Buffalo Tom – Let Me Come Over: Round 48 – Tom’s Selection

10805Buffalo Tom were the grunge era’s nearly men; seemingly always on the verge of breaking through into the big time but destined to be forever looking on from the sidelines (like the everymen they so blatantly were) whilst the demi-gods – Cobain, Vedder, Dando, Corgan – strutted their charismatic stuff through the pages of NME, Melody Maker, Rolling Stone and Spin and on to the day glow X-factor hit machine of its time that was MTV. I love the band photo of Buffalo Tom on the back of Let Me Come Over – Bill, Chris and the eponymous Tom sat around an anonymous table in some anonymous diner, looking slightly apprehensive yet vaguely excited like three young Dads about to go and see their children in their first Xmas panto. It’s a brilliantly mundane photo of a brilliantly ordinary band (that’s not meant to sound pejorative at all) and it wholeheartedly captures the reason why I like them so much…and why they could never mix it with the big boys – they were just three great blokes singing great songs without an iota of pretense or showmanship.

And that’s why, of all the records I immersed myself in the Spring of 1992 (one of the key turning points in my life) this is the one with the greatest power to evoke personal (rather than scene based) nostalgia. You see, when I listen to Nevermind or Blue Lines or Slanted & Enchanted all records that, in their own way, broke a mould and set a new agenda, and all records that I love or have loved, I do get a sense of nostalgia but they don’t take me back to myself, sat in my bedroom in my parents’ house counting the days before I would leave to go on my trip of a lifetime to Australia. No. I am reminded of Grunge and Trip-Hop and Lo-Fi and the music scene in general at the start of the 90s. These records are so connected to what came next, so steeped in the scene they spawned that, for me, the memories they evoke are forever blurred, tarnished even, so that I can’t even tell whether those memories are true or illusionary. But seeing as it was one of the most exciting times of my life, full to overflowing with the thrill of anticipation, it’s great to head back to those feelings every now and again…and that’s where Let Me Come Over comes in.

Buffalo Tom existed in a vacuum really. They had no angle, no ‘USP’ as Nick puts it. They just wrote really good songs…well, I liked them anyway! Admittedly some of their work was patchy and, for me, their five albums go: good, not so good, great, not so good, good. But I may be wrong as I haven’t listened to albums 1, 2 or 4 for some time now (and there are a few other albums but I don’t know them). But I am pretty sure that album number 3, Let Me Come Over, is the one where the stars aligned and there can be but a few albums of straight ahead US alterna-rock with a hint of grunginess that set the bar so consistently high through 12 tracks. There are no weak links here, no filler, no mis-steps and revisiting Let Me Come Over is like spending time with a long-lost, very dear and completely trustworthy friend. There’s no danger, no unpredictable mood swings or ghosts in the closet, just warmth, pathos and 12 sweet melodies – from the noisy opener of Staple to the noisier closer Saving Grace, through moments of calm (Frozen Lake), poignancy (Mineral, Porchlight) to anthemic sing-alongs like Taillights Fade and the unimpeachable Larry – that make me feel good about life. And what’s wrong with that?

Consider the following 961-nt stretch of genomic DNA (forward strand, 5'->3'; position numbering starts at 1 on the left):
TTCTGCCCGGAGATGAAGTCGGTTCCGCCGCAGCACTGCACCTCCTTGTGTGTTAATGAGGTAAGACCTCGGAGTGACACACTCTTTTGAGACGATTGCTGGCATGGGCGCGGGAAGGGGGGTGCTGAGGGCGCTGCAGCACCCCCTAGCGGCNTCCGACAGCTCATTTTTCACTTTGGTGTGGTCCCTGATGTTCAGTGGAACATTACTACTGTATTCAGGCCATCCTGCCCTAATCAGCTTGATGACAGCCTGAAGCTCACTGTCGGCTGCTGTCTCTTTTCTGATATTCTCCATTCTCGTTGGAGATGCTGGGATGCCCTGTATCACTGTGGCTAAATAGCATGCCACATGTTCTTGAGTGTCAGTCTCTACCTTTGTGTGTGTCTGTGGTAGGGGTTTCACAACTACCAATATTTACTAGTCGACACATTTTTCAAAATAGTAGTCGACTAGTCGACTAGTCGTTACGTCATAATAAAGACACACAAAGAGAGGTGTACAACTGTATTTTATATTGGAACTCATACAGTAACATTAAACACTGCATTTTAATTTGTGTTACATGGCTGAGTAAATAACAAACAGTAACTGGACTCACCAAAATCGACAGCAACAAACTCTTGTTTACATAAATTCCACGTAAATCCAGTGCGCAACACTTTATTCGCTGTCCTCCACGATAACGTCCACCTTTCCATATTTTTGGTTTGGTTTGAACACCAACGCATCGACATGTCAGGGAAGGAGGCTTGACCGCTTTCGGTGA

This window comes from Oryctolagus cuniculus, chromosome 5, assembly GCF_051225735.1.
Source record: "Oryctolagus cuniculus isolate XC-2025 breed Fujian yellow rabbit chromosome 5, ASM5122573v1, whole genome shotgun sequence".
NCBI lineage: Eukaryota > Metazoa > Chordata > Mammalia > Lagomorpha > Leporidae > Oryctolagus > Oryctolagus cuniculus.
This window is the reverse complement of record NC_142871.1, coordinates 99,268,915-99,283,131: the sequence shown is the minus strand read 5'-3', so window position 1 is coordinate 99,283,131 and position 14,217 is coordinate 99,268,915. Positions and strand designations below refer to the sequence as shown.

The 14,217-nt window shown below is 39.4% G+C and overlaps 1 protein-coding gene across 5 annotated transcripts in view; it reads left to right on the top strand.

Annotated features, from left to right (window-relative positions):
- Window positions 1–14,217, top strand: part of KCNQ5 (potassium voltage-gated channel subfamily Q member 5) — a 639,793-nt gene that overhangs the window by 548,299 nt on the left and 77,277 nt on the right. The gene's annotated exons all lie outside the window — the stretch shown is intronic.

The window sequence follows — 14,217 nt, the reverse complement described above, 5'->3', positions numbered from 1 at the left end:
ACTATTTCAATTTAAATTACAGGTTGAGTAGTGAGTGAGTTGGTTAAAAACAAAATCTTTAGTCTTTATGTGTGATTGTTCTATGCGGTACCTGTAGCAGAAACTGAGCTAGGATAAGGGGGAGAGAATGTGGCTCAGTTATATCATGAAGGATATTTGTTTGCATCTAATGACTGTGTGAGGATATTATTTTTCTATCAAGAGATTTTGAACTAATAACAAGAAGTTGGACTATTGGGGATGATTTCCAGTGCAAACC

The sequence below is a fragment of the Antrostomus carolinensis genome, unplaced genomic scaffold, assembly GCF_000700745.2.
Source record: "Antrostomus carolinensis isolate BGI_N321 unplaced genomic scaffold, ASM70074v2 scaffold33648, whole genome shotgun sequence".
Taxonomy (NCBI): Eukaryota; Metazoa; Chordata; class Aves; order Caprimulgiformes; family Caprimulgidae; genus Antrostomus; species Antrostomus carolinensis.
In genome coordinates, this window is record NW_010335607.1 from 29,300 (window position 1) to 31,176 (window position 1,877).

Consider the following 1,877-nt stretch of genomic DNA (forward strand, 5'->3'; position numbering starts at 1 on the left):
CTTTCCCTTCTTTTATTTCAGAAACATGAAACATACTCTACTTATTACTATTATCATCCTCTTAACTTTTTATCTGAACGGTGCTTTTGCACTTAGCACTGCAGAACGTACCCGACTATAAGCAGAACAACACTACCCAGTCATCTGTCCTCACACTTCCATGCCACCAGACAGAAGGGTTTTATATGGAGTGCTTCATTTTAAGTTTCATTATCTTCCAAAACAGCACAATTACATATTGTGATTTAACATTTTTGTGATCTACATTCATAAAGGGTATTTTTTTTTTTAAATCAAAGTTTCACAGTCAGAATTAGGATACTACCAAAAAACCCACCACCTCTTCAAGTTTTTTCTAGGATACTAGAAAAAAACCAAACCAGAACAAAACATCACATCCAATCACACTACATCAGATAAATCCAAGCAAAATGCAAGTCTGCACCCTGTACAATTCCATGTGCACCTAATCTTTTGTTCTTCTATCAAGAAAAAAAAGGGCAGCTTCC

Rob listened: I loved Buffalo Tom and I fully endorse Tom’s assessment of their place just below and to the right of the pantheon. Although a couple of their songs, ‘Sunflower Suit’ and ‘Crawl’, had as much impact one me and held the same addictive pull on me as anything Nirvana or Pixies ever released, it seems broadly fine for them to stand as workmen. The work they did was great and they made me very happy by doing it. ‘Birdbrain’ probably has more resonance for me, soundtracking the Summer between my first and second year at university, but it was great to hear ‘Let Me Come Over’ again after so many years. It may be off in the distance now, but its taillights have yet to completely fade.

Nick listened: My brother, who’s about the same age as Rob and Tom, professes to only like 3-minute-power-punk-pop. I have noticed that he has a Buffalo Tom album or albums on his shelves. Which is not surprising. Despite being aware of them for ever, seemingly, I’ve never actually listened to them knowingly. As such, I’ve got none of the attachment to them that Rob, Tom, and presumably my brother might do. This was very pleasantly workmanlike, as it were, but I definitely got the sense that it lacked that certain je ne sais quoi or creativity or charisma or insanity that the likes of Nirvana or Smashing Pumpkins had which made them explode out of the scenes from which they emerged. But Buffalo Tom don’t seem to be all that bothered about not exploding, which is fair enough.

Graham listened: Another band I always knew were there and deserved investigation, but never got around to it. I thought this was really great and after borrowing the album and listening to some others, I would agree it sounds their best. Strangely it sounds as if the ‘…Tom’s did it for Tom, in the same ways the Screaming Trees, did it for me around the same time. As no-one is  still reading this far down a review, its probably safe to reveal I currently don’t, and have never have owned, Nevermind. Phew, think I got away with it!

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